vital activities, nitrous oxide is released when fertilizer is applied to grass, CO2 is caused by tractors and other machinery. When choosing your meal it is also important to consider the ratio of g CO2e to kcal (see the graph on the right). For example the amount of energy obtained from rice and wheat is fairly similar, however, on average, the carbon footprint of rice is twice as high as that of wheat.

A precise estimate of our carbon footprint can be very complicated, but more important is that each of us can drop most of it. It does not mean that you need to immediately sell your car and move to a village to grow your own veggie garden. Knowing what constitutes your carbon footprint and how it is estimated might help you to develop a strategy that will be suitable for you. For example, if you cannot cycle to work, share your car with your colleagues – the more people, the more fun the trip, and the lower your footprint. If you are a meat lover and life without it seems miserable to you, switch from beef to chicken, as chickens carbon footprint is more than three times less than beef. These actions are clearly not a simple decision, but we need to be creative, to ensure a sustainable and at the same time enjoyable life. It is possible!
Please, share your experience and tips on reducing your carbon footprint on our Facebook page.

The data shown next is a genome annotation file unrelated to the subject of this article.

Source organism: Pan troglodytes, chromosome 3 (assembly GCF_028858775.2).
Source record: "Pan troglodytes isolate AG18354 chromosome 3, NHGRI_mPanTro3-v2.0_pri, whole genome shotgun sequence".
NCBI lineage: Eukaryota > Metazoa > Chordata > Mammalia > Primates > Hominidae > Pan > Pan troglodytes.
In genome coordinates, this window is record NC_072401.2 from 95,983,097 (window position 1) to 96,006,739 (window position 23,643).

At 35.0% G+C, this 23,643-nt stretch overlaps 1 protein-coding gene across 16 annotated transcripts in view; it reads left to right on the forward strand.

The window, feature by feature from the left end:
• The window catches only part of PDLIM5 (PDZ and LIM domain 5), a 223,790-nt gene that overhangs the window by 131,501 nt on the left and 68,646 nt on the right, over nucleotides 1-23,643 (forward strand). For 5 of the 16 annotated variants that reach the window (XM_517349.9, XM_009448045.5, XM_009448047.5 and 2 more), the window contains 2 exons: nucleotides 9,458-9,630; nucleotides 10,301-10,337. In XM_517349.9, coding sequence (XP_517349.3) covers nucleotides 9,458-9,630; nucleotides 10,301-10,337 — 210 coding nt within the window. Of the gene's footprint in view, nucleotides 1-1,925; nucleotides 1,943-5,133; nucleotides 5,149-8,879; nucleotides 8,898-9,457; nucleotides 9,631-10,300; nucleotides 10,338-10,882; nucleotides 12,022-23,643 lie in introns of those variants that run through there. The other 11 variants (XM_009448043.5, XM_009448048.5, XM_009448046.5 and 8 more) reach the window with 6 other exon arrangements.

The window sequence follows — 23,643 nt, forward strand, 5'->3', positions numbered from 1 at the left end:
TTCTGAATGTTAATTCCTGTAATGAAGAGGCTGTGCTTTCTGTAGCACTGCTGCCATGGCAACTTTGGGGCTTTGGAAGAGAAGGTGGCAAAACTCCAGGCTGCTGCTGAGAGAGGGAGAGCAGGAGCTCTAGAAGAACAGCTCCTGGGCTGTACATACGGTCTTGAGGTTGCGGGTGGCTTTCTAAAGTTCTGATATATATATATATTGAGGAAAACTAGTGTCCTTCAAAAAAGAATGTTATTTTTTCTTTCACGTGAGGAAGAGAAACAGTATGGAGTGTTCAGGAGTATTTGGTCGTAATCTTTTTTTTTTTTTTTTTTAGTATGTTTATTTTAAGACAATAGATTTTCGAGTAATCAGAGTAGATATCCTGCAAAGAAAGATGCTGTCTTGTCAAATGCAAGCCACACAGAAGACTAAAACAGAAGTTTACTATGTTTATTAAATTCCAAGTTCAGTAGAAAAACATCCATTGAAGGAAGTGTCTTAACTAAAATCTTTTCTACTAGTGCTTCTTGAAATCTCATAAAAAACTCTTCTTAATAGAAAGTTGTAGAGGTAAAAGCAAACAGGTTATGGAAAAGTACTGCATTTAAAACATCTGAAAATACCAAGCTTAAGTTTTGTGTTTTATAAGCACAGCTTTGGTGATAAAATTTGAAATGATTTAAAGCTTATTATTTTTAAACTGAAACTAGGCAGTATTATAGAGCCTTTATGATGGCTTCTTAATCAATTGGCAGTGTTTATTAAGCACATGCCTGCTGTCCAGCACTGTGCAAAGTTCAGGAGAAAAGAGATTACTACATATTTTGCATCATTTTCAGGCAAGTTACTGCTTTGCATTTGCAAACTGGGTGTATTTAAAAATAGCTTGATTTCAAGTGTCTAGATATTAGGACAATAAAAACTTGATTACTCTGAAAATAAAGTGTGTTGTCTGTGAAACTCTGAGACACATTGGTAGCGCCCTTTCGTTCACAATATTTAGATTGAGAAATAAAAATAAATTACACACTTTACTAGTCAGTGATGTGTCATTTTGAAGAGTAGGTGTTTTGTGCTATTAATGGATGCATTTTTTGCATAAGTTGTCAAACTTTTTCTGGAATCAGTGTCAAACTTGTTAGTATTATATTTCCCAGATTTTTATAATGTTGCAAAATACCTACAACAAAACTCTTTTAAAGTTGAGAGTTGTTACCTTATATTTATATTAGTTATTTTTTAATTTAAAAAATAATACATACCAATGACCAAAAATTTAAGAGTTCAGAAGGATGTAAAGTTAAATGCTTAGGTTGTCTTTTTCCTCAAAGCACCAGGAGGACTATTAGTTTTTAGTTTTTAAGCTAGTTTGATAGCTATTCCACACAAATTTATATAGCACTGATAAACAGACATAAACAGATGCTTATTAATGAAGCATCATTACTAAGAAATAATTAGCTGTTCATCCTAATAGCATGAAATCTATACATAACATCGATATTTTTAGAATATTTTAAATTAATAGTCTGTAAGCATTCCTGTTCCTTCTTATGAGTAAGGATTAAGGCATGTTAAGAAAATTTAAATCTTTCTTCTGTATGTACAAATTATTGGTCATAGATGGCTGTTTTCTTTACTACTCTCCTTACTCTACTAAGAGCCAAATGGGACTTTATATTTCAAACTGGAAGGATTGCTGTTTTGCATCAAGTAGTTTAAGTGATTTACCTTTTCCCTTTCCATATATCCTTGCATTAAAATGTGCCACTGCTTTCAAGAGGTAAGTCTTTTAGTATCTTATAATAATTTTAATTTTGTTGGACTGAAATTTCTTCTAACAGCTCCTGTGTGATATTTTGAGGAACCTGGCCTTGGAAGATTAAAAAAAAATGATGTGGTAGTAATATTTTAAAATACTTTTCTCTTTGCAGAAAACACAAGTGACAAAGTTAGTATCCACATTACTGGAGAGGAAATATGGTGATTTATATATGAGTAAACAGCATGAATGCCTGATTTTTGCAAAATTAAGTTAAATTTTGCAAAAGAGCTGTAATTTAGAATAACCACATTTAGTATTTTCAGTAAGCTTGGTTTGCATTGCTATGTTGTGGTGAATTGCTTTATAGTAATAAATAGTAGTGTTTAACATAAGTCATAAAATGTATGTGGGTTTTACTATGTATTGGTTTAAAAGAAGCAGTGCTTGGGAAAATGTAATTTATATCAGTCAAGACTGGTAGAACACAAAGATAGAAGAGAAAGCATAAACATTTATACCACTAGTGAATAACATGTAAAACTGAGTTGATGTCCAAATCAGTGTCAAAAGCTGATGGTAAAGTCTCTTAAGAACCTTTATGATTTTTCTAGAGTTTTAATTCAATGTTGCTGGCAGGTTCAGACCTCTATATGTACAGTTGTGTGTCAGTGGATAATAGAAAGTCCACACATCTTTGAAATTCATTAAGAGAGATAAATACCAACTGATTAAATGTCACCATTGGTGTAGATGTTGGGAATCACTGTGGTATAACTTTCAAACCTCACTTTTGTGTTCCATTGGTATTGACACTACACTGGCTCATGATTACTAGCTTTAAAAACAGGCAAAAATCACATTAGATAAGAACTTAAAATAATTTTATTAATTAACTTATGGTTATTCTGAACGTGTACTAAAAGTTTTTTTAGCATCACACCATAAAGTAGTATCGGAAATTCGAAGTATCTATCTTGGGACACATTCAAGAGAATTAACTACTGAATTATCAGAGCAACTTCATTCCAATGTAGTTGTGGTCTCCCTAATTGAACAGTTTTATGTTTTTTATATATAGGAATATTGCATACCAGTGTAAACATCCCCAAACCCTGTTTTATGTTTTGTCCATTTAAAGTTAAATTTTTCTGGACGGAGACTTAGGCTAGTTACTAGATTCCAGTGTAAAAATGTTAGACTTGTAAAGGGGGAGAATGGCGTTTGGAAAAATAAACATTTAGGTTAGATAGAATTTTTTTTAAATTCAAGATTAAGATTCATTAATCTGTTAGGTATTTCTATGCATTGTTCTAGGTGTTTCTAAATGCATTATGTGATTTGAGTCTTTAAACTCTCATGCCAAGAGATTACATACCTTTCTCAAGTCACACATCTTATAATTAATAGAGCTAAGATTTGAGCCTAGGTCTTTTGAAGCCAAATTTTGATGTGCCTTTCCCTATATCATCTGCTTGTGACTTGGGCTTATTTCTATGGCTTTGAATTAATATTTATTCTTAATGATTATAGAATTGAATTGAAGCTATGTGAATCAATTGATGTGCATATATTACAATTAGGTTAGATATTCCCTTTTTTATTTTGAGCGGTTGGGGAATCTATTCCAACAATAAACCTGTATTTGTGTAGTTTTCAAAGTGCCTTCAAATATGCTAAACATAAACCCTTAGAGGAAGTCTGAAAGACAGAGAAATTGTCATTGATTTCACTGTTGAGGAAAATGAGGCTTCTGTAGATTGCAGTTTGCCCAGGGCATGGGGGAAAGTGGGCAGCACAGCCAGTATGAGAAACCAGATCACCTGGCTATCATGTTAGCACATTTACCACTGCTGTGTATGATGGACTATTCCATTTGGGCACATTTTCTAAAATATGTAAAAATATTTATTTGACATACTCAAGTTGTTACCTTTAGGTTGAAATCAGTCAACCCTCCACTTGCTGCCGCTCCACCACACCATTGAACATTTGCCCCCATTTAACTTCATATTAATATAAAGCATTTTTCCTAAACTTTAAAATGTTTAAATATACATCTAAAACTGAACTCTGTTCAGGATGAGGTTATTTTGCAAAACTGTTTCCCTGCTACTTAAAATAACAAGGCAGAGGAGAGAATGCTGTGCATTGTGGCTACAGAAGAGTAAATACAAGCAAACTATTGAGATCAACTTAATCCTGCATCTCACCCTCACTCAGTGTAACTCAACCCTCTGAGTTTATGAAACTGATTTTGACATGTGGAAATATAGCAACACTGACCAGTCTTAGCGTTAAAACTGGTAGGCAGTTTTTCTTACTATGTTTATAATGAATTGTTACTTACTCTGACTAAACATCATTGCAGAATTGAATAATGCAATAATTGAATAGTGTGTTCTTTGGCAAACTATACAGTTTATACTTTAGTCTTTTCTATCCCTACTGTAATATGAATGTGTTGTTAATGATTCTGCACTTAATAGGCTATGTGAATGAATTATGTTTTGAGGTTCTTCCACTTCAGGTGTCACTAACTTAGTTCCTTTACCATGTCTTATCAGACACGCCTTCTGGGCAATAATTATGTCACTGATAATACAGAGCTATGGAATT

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Climate Change Top Tips

The scale of the Climate Change problem can make you feel slightly helpless, so we’ve come up with our own tips to enable you to make a difference to your personal carbon footprint.

Here are top tips from Sustainability Trust:

Meat-free Monday

Sign up for “Meat-free Mondays” or become a ‘flexitarian’ – a flexible vegetarian – so you can still enjoy your mum’s chicken roast, while making a difference every other day of the week!

Get educated and energised

Learn about climate change. Bring in speakers to your school, workplace, church, community. Check out Sustainability Trust free online resources or pop into browse their library. Stay inspired – it ain’t over til it’s over!

Get active on your way to work

Walk or bike to work once a week. Or if that’s too far, try parking further away (save money on parking too!) and walk or bike for the last – Continue reading…


Sustainable Christmas

As Christmas ramps up around us, the Palmerston North City Environmental Trust (PNCET) have some excellent suggestions for staying environmentally sustainable throughout the festivities. With some simple tips it's easy to keep a low impact on the environment while still enjoying the festive season.

If you have kids then it's a great opportunity to get them involved in making cards, gifts and decorations. Online sites such as Pinterest make finding ideas and tutorials a breeze. When decorating with fairy lights head for the solar-powered options to save on electricity for years to come.

When it comes to presents, Christmas is a great opportunity to shop locally for both food and gifts and we have a fantastic range of local suppliers for both. Presents don't always need to be big and expensive and sometimes home-baked or handmade gifts can mean a lot more. If you don't have the time to hand-make goods, online stores such as felt.co.nz have a great range of well-priced, Kiwi-made gifts which are often customisable and unique. For those who have everything there's always the 'give-a-goat' type gifts from the likes of Oxfam.